But, once Putin was in office, he used his power to overcome the control of the Oligarchs, who he saw as the inheritors of Yeltsin’s inability to control them and to govern Russia.   Although the Oligarchs chose him, Putin let it be known that he would allow no opposition and no political activity.  He was the opposite of Yeltsin.  He forced Boris Berezovsky, the richest Oligarch, to leave the country and eventually he died under mysterious circumstances in the UK.   He had  Mikhail Khodrokovsky arrested, tried and stripped of his oil wealth and exiled to Siberia.  He centralized power, seized control of the media, and replaced the Kremlin bureaucrats with his cronies from St. P.  He supposedly addressed the new FSB security service and told them “we are back in business…”  He uses patriotism and a cult of personality to consolidate power.  Every day there are positive stories about Putin in the media, but never negative ones.  Since he gained power 88 journalists have been killed/murdered in Russia.  Most recently Putin’s opponent Boris Nemtsov was shot dead in broad daylight in the center of Moscow.

To the outside world he is issuing a clear message, Russia views the West, consisting of the EU dominated by Germany, the UK and the USA, as his traditional enemies.  He sees them trying to encroach on his turf, this time economically rather than militarily (the euro in place of the Wehrmacht).  The war in the Ukraine he sees as a legitimate defence of “my back yard.”  This he considers Russia’s “sphere of influence.”   This is not his first intervention, he did the same in Georgia in 2008 when PM Sakashvilli was becoming too close to the EU.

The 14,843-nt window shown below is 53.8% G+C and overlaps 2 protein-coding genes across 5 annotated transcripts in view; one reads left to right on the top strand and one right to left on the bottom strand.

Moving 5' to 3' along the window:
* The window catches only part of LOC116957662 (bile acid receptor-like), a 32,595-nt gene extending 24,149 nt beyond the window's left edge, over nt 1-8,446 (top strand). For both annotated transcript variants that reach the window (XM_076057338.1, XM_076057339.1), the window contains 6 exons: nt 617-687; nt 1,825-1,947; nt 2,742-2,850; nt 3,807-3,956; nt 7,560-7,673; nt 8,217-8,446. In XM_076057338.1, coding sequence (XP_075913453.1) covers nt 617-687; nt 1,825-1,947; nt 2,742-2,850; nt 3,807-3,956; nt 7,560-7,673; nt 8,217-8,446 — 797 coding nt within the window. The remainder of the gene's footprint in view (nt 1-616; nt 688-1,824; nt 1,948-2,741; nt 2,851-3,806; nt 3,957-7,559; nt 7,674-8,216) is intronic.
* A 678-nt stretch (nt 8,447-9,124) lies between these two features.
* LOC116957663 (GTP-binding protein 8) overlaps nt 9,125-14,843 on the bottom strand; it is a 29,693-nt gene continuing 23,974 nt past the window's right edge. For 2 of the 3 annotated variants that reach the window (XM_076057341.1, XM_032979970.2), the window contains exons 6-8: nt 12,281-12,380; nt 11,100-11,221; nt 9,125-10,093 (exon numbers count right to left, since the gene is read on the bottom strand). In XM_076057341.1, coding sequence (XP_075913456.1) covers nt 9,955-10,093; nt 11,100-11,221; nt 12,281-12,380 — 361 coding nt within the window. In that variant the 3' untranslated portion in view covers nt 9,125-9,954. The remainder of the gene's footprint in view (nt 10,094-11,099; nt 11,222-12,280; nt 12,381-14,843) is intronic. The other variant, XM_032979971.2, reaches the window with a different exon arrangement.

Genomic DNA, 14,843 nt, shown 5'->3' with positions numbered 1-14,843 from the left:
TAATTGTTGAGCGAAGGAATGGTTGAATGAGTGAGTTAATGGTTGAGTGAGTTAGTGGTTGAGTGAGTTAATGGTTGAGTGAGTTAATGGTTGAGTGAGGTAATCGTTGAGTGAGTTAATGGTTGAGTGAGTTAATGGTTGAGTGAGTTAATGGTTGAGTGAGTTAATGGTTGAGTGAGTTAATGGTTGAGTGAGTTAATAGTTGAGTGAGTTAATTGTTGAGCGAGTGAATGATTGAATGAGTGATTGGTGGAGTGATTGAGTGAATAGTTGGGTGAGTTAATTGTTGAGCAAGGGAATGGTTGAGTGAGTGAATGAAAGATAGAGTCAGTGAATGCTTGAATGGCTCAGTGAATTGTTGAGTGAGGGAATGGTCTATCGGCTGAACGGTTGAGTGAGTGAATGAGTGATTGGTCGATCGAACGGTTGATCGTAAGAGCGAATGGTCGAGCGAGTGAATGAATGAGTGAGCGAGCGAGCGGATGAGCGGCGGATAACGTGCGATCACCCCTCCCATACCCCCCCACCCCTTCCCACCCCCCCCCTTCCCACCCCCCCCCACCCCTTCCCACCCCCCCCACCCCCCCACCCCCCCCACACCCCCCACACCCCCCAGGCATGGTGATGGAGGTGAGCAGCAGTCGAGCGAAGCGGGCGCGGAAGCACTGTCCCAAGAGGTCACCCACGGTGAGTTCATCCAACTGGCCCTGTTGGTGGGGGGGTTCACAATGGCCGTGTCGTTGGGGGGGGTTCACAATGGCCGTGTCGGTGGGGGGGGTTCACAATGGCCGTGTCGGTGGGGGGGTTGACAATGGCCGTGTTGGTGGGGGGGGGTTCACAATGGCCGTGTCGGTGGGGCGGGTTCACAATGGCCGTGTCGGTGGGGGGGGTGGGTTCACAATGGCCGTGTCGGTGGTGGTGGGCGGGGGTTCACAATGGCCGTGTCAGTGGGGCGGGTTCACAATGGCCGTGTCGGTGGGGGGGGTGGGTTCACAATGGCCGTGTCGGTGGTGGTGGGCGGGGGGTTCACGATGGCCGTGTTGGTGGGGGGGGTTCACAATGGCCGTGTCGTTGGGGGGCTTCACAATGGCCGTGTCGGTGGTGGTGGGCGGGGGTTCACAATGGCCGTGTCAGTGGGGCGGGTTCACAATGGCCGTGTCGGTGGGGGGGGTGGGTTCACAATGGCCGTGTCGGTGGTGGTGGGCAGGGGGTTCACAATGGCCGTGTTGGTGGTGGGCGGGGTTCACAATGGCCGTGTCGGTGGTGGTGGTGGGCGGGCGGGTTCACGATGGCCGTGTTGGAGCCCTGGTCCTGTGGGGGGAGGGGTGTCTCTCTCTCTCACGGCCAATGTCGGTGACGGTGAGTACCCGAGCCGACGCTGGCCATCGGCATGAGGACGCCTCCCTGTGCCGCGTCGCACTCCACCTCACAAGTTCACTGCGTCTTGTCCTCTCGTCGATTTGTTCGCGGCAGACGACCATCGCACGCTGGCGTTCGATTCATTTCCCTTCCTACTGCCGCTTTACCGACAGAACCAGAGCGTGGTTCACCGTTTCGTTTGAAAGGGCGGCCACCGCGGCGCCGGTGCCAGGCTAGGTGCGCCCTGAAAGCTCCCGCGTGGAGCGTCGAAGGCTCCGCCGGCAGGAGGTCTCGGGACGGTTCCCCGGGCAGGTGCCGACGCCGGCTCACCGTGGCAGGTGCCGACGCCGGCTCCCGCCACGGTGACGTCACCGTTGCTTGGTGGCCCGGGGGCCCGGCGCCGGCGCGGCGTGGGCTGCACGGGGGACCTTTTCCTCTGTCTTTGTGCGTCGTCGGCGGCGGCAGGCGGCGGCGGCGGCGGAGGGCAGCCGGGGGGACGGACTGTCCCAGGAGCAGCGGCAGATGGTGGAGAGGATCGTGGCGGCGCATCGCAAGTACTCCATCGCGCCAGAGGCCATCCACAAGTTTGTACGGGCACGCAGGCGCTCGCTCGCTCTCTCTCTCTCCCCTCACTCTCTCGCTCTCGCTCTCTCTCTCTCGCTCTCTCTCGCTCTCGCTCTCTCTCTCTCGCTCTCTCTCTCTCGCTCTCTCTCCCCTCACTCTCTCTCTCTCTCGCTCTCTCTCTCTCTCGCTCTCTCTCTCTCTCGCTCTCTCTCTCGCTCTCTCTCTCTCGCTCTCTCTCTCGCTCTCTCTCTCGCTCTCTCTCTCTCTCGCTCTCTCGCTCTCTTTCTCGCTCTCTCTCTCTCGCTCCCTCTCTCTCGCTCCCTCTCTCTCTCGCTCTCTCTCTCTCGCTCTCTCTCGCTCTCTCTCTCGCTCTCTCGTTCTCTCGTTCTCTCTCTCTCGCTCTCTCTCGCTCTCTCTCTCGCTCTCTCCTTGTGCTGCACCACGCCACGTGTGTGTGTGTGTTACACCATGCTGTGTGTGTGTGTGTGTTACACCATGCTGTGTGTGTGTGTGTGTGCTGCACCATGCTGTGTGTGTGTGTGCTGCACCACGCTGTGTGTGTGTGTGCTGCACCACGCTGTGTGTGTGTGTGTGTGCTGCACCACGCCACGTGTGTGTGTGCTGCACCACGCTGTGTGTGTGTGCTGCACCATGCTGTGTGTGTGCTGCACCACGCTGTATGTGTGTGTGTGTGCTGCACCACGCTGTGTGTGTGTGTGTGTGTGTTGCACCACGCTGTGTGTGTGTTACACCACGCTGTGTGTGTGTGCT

However, Russia has tremendous domestic problems; 1. The economy is controlled by the mafia and corrupt practices are pervasive; 2. There is no protection of property and no rule of law;  3.  The mean age at mortality of men in Russia is 65 and declining, mainly due to chronic alcoholism, while in the West it is around 78 and climbing; 4.  The medical system is inadequate and antiquated; 5. 15% of the Russian population is Muslim and are now being infiltrated by IS.

Although Russia has the largest oil production in the world, the reduction of the price of oil has hit them hard.  Also, the lack of child bearing means that the Army and other public services are unable to function effectively.  Whether or not these chronic demographic and economic problems will overcome Putin’s drive for aggrandisement abroad remain to be seen.



One thought on “Putin’s Russia

Leave a Reply

Fill in your details below or click an icon to log in:

WordPress.com Logo

You are commenting using your WordPress.com account. Log Out /  Change )

Google+ photo

You are commenting using your Google+ account. Log Out /  Change )

Twitter picture

You are commenting using your Twitter account. Log Out /  Change )

Facebook photo

You are commenting using your Facebook account. Log Out /  Change )


Connecting to %s